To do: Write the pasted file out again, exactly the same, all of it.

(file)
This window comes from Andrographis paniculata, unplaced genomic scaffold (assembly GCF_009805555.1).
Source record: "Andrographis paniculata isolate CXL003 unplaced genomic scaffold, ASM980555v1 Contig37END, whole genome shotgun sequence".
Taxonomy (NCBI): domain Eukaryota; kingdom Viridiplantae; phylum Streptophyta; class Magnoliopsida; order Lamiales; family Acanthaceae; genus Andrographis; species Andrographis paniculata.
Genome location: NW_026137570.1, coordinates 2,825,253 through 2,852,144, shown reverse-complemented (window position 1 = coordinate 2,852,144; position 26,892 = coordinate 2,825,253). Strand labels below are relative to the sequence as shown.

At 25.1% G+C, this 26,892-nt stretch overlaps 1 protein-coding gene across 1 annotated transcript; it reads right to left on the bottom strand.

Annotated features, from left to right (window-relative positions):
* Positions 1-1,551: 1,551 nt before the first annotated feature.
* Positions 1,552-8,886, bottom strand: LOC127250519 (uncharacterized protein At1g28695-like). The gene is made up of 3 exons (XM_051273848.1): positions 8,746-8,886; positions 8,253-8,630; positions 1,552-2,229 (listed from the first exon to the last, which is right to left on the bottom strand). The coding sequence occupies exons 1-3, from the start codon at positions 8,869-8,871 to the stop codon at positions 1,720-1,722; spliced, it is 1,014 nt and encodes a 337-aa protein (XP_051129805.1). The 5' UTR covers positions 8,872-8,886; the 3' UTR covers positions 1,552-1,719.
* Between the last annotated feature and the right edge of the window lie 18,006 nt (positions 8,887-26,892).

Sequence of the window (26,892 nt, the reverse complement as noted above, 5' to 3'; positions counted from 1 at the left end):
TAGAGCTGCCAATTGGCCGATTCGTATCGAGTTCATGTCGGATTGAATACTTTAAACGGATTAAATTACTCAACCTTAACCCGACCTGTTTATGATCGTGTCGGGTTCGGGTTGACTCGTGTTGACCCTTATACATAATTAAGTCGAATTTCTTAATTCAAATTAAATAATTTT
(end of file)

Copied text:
This window comes from Andrographis paniculata, unplaced genomic scaffold (assembly GCF_009805555.1).
Source record: "Andrographis paniculata isolate CXL003 unplaced genomic scaffold, ASM980555v1 Contig37END, whole genome shotgun sequence".
Taxonomy (NCBI): domain Eukaryota; kingdom Viridiplantae; phylum Streptophyta; class Magnoliopsida; order Lamiales; family Acanthaceae; genus Andrographis; species Andrographis paniculata.
Genome location: NW_026137570.1, coordinates 2,825,253 through 2,852,144, shown reverse-complemented (window position 1 = coordinate 2,852,144; position 26,892 = coordinate 2,825,253). Strand labels below are relative to the sequence as shown.

At 25.1% G+C, this 26,892-nt stretch overlaps 1 protein-coding gene across 1 annotated transcript; it reads right to left on the bottom strand.

Annotated features, from left to right (window-relative positions):
* Positions 1-1,551: 1,551 nt before the first annotated feature.
* Positions 1,552-8,886, bottom strand: LOC127250519 (uncharacterized protein At1g28695-like). The gene is made up of 3 exons (XM_051273848.1): positions 8,746-8,886; positions 8,253-8,630; positions 1,552-2,229 (listed from the first exon to the last, which is right to left on the bottom strand). The coding sequence occupies exons 1-3, from the start codon at positions 8,869-8,871 to the stop codon at positions 1,720-1,722; spliced, it is 1,014 nt and encodes a 337-aa protein (XP_051129805.1). The 5' UTR covers positions 8,872-8,886; the 3' UTR covers positions 1,552-1,719.
* Between the last annotated feature and the right edge of the window lie 18,006 nt (positions 8,887-26,892).

Sequence of the window (26,892 nt, the reverse complement as noted above, 5' to 3'; positions counted from 1 at the left end):
TAGAGCTGCCAATTGGCCGATTCGTATCGAGTTCATGTCGGATTGAATACTTTAAACGGATTAAATTACTCAACCTTAACCCGACCTGTTTATGATCGTGTCGGGTTCGGGTTGACTCGTGTTGACCCTTATACATAATTAAGTCGAATTTCTTAATTCAAATTAAATAATTTT